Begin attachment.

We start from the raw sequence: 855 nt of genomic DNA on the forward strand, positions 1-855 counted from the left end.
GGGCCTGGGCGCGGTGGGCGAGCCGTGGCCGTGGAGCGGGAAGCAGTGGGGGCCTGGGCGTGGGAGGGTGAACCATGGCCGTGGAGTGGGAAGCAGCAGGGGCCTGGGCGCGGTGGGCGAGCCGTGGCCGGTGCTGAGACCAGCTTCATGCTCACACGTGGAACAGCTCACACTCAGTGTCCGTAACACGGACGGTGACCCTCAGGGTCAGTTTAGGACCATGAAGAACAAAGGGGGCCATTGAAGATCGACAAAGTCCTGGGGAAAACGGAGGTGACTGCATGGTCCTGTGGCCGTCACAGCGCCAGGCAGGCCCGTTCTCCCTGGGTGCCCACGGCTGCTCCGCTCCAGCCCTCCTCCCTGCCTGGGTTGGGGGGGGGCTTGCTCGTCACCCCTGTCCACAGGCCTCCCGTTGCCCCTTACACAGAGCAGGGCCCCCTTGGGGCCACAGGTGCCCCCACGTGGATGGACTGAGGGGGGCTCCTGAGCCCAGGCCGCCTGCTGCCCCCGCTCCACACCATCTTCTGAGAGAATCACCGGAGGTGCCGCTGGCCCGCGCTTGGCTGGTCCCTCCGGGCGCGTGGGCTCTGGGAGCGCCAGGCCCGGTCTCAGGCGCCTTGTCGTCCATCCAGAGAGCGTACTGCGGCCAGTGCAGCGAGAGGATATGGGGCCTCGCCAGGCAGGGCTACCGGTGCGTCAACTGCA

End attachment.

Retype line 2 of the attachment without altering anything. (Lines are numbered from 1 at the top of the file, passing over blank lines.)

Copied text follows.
GGGCCTGGGCGCGGTGGGCGAGCCGTGGCCGTGGAGCGGGAAGCAGTGGGGGCCTGGGCGTGGGAGGGTGAACCATGGCCGTGGAGTGGGAAGCAGCAGGGGCCTGGGCGCGGTGGGCGAGCCGTGGCCGGTGCTGAGACCAGCTTCATGCTCACACGTGGAACAGCTCACACTCAGTGTCCGTAACACGGACGGTGACCCTCAGGGTCAGTTTAGGACCATGAAGAACAAAGGGGGCCATTGAAGATCGACAAAGTCCTGGGGAAAACGGAGGTGACTGCATGGTCCTGTGGCCGTCACAGCGCCAGGCAGGCCCGTTCTCCCTGGGTGCCCACGGCTGCTCCGCTCCAGCCCTCCTCCCTGCCTGGGTTGGGGGGGGGCTTGCTCGTCACCCCTGTCCACAGGCCTCCCGTTGCCCCTTACACAGAGCAGGGCCCCCTTGGGGCCACAGGTGCCCCCACGTGGATGGACTGAGGGGGGCTCCTGAGCCCAGGCCGCCTGCTGCCCCCGCTCCACACCATCTTCTGAGAGAATCACCGGAGGTGCCGCTGGCCCGCGCTTGGCTGGTCCCTCCGGGCGCGTGGGCTCTGGGAGCGCCAGGCCCGGTCTCAGGCGCCTTGTCGTCCATCCAGAGAGCGTACTGCGGCCAGTGCAGCGAGAGGATATGGGGCCTCGCCAGGCAGGGCTACCGGTGCGTCAACTGCA